Christianity is not a ‘nice’ religion
I heard a disturbing statistic today. Roughly one third of Christian pastors — clergy of various faiths, I assume — have a Christian worldview. Even one half would be shockingly low.
Listening to the sermons of many pastors, one walks away with the sense that one has heard a generic lecture, one that could just as easily have been given by a secular speaker, on the importance of being a “good” person. Christians should of course be nice whenever possible, but Christianity is not about becoming a nice person. Definitely not. Many churchgoers disagree with that.
In a retirement village I frequented, there were retired Catholic priests and nuns. I overheard an elderly nun, conversing with a priest, and she was respectfully reading him the riot act. She told him, not in these exact words, I’ve known you a long time, and I’ve never heard you say anything about God, Jesus, or the Bible. Do you even believe in those things? To my mind, she was the real Christian.
I used to watch a popular TV series that I thought was subtly promoting Christian values. I was eventually disappointed and stopped watching. In one scene, a married couple goes to the Protestant pastor for spiritual advice. In this and other instances, he never once mentioned sin, the atoning sacrifice of our Savior, or the Resurrection. Time after time, the writers missed opportunities to insert the Christian message, however subliminally, into the script. In the last episode I ever watched, they were casually promoting the redefinition of marriage. I have since discontinued all cable TV services.
On the brighter side, I have noticed that a significant number of celebrities are indeed preaching the Gospel of salvation through faith in Jesus. One notable example is a former witch, Kat von D (Katherine von Drachenberg). Actress Kathy Ireland is another, and so is singer Alice Cooper. And do you remember Rifqa Bary, the formerly Muslim girl who risked her life to proclaim her newfound faith in Jesus? If this is the tip of the iceberg, there must be many more people, however obscure, who are responding to the urgings of the Holy Spirit.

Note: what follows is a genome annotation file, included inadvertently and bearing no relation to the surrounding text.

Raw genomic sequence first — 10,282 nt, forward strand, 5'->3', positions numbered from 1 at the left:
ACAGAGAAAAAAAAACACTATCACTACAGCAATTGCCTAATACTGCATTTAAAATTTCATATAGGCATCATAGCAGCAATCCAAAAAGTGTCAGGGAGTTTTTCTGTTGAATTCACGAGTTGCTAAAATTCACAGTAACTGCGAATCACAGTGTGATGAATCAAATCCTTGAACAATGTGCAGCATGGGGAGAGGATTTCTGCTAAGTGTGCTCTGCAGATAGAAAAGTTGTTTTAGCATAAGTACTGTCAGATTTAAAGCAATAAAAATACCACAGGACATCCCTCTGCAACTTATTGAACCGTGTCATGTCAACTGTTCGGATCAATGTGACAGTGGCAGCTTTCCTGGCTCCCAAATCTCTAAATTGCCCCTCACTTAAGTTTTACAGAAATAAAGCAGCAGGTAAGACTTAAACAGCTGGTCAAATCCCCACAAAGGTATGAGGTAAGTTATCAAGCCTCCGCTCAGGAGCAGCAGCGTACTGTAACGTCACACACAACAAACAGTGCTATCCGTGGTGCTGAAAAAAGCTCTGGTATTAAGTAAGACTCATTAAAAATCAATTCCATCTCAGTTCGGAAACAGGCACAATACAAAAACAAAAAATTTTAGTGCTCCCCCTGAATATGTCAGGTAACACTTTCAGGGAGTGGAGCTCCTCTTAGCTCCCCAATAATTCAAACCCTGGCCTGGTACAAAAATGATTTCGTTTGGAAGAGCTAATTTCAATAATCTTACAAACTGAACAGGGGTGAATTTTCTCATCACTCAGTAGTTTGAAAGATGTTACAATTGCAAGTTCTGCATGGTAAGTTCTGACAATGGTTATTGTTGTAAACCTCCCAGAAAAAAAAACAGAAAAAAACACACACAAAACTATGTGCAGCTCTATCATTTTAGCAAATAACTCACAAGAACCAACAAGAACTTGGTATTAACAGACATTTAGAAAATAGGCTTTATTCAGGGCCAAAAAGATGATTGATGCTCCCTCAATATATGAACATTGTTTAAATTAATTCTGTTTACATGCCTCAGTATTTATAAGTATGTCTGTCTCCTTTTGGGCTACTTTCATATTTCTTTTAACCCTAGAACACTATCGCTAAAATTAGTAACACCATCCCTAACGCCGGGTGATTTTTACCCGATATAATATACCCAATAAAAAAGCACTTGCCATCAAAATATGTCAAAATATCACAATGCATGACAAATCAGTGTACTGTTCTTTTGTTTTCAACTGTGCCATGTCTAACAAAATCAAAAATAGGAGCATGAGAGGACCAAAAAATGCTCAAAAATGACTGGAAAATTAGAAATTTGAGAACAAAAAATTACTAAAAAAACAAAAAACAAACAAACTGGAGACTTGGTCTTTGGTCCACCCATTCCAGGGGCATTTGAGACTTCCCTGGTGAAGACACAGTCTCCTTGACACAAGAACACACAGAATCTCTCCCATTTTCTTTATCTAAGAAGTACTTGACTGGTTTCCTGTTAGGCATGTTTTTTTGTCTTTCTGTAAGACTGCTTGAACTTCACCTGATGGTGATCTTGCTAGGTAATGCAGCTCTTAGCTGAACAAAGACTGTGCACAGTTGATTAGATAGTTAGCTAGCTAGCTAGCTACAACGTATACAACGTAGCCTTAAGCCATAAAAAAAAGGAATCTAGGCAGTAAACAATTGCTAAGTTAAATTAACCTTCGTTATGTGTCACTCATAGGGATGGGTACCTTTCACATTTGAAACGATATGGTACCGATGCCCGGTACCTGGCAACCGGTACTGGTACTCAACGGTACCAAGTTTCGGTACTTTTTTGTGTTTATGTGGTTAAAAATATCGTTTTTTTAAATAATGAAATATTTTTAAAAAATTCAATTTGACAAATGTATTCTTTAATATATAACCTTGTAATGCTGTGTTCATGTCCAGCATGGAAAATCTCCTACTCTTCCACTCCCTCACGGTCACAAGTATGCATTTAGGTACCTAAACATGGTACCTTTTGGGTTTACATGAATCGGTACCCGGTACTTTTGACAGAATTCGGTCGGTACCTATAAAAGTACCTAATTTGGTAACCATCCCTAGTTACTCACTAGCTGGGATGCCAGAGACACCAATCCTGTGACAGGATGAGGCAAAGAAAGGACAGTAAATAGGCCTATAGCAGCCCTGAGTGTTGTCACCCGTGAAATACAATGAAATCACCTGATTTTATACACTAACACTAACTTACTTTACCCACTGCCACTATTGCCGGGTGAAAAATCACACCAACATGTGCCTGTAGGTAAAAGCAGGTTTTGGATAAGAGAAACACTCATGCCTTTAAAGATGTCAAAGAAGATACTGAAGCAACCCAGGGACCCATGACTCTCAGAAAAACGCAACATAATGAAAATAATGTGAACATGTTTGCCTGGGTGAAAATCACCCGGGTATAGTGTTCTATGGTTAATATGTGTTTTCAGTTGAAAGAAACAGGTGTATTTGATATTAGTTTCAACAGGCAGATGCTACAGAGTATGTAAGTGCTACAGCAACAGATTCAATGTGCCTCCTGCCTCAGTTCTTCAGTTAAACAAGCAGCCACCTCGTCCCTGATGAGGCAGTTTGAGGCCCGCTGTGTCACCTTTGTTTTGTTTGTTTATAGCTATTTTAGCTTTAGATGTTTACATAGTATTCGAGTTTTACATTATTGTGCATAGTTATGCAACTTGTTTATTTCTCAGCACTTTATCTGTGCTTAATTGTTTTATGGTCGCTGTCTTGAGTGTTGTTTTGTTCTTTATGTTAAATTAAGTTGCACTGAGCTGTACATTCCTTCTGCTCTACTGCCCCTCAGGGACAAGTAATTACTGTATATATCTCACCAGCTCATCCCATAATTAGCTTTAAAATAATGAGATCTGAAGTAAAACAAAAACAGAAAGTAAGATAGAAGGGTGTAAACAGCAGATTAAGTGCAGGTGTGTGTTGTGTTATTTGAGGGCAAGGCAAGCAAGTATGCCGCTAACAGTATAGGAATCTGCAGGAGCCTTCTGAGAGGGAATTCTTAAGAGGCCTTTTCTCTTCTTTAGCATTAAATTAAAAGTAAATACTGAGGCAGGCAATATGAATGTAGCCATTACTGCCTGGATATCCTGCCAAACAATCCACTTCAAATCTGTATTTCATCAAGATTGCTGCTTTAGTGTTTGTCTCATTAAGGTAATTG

Does this signal an unnoticed undercurrent that may become a tidal wave?
Even if it does, there is much work to be done by those of us who presently claim Christianity as our identity. This is because, however many churches are topped with crosses, and filled on Sundays with worshipers, there is an astonishing public ignorance of what Christianity is. That ignorance has subsumed far too many churches, many of which now conflate love of sinners (a good thing) with love of sin (an evil thing).
Sloganeering is not a substitute for information. “Christians are not perfect, just forgiven” is true, but I can remember the days when I would have missed what that catchphrase means. It took a great deal of patience by Christians to dispossess me of the idea that only “good” people are loved by God. Even after I discovered God’s unconditional love, I found that growing in faith is a lifelong journey. One crawls, then walks, before running.
The world in which we are now living, a world in which there is widespread and open hatred of Jews, God’s chosen people, is also a dangerous one for Christians. We will not long survive without an inner reservoir of strength that can come only from God.
The enemies of God hate us. They hate us with literally murderous rage, but we must understand that God loves them — even them whom we detest.
We may have to go to war to defeat them, but while doing that, we must also surrender to God, whose way are not our ways.
We begin by boldly preaching His message, and then living it.